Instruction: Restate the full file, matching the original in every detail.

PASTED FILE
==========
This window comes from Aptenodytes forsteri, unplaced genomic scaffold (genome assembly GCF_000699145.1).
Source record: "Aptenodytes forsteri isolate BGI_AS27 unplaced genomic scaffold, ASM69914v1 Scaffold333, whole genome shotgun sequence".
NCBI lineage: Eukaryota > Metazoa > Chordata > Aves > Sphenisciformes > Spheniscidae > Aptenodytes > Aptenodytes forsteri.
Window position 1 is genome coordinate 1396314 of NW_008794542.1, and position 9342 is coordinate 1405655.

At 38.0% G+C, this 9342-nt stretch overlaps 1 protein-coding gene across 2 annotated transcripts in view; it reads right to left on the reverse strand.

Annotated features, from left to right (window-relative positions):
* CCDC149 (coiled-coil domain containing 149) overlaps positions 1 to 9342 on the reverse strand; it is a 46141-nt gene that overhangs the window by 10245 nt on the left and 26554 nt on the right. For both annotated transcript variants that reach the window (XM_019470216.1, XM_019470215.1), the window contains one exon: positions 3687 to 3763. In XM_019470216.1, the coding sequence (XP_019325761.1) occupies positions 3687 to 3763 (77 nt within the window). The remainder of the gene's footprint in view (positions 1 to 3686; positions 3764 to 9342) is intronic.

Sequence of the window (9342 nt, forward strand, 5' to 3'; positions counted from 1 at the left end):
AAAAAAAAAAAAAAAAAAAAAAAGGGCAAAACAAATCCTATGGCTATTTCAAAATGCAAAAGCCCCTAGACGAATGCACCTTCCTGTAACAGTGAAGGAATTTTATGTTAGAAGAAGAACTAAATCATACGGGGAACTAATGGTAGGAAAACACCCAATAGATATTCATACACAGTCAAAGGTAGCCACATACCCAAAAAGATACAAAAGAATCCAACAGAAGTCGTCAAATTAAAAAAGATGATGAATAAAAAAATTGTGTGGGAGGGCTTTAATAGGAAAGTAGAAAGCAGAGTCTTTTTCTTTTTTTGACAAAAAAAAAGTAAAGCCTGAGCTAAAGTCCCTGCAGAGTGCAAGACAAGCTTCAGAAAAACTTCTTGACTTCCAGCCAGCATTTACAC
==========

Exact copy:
This window comes from Aptenodytes forsteri, unplaced genomic scaffold (genome assembly GCF_000699145.1).
Source record: "Aptenodytes forsteri isolate BGI_AS27 unplaced genomic scaffold, ASM69914v1 Scaffold333, whole genome shotgun sequence".
NCBI lineage: Eukaryota > Metazoa > Chordata > Aves > Sphenisciformes > Spheniscidae > Aptenodytes > Aptenodytes forsteri.
Window position 1 is genome coordinate 1396314 of NW_008794542.1, and position 9342 is coordinate 1405655.

At 38.0% G+C, this 9342-nt stretch overlaps 1 protein-coding gene across 2 annotated transcripts in view; it reads right to left on the reverse strand.

Annotated features, from left to right (window-relative positions):
* CCDC149 (coiled-coil domain containing 149) overlaps positions 1 to 9342 on the reverse strand; it is a 46141-nt gene that overhangs the window by 10245 nt on the left and 26554 nt on the right. For both annotated transcript variants that reach the window (XM_019470216.1, XM_019470215.1), the window contains one exon: positions 3687 to 3763. In XM_019470216.1, the coding sequence (XP_019325761.1) occupies positions 3687 to 3763 (77 nt within the window). The remainder of the gene's footprint in view (positions 1 to 3686; positions 3764 to 9342) is intronic.

Sequence of the window (9342 nt, forward strand, 5' to 3'; positions counted from 1 at the left end):
AAAAAAAAAAAAAAAAAAAAAAAGGGCAAAACAAATCCTATGGCTATTTCAAAATGCAAAAGCCCCTAGACGAATGCACCTTCCTGTAACAGTGAAGGAATTTTATGTTAGAAGAAGAACTAAATCATACGGGGAACTAATGGTAGGAAAACACCCAATAGATATTCATACACAGTCAAAGGTAGCCACATACCCAAAAAGATACAAAAGAATCCAACAGAAGTCGTCAAATTAAAAAAGATGATGAATAAAAAAATTGTGTGGGAGGGCTTTAATAGGAAAGTAGAAAGCAGAGTCTTTTTCTTTTTTTGACAAAAAAAAAGTAAAGCCTGAGCTAAAGTCCCTGCAGAGTGCAAGACAAGCTTCAGAAAAACTTCTTGACTTCCAGCCAGCATTTACAC